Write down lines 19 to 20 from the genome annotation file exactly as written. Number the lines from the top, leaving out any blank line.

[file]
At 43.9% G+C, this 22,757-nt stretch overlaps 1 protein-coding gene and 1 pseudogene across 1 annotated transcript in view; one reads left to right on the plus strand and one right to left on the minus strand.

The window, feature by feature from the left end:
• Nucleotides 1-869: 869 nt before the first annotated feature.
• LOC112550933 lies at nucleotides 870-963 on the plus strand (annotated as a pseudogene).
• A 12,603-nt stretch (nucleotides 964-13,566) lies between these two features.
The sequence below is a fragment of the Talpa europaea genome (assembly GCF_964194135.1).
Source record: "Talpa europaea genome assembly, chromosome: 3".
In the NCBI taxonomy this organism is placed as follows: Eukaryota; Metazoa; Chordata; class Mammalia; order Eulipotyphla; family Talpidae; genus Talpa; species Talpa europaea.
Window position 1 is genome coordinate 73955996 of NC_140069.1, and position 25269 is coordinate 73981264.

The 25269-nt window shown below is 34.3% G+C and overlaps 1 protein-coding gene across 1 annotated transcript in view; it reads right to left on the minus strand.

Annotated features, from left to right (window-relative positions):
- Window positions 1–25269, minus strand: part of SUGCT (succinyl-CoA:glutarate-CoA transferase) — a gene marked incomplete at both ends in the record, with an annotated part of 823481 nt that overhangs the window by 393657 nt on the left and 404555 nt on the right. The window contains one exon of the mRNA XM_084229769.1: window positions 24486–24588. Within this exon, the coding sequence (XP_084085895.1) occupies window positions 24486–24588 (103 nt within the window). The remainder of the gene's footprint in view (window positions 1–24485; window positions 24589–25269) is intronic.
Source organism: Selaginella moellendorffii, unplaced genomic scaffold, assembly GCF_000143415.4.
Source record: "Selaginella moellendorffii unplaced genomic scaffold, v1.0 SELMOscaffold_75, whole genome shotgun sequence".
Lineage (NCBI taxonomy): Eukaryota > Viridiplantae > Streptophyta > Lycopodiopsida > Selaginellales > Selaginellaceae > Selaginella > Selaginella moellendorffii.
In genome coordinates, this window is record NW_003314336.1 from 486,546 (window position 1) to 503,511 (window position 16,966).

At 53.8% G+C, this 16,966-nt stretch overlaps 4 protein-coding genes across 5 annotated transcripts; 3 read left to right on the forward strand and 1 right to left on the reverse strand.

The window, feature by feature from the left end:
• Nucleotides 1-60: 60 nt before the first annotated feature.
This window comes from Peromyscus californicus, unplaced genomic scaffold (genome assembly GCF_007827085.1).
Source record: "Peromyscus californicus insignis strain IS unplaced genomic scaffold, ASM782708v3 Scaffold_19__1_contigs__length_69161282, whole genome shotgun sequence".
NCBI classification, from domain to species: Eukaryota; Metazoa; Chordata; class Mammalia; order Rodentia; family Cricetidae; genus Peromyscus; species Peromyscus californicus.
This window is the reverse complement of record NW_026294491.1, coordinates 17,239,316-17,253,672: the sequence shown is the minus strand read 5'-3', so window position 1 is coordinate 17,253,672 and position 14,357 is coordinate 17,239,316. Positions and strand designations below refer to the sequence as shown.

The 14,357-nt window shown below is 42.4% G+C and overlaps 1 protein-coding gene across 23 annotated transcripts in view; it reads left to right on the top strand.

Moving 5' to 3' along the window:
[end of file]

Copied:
• Nucleotides 1-60: 60 nt before the first annotated feature.
This window comes from Peromyscus californicus, unplaced genomic scaffold (genome assembly GCF_007827085.1).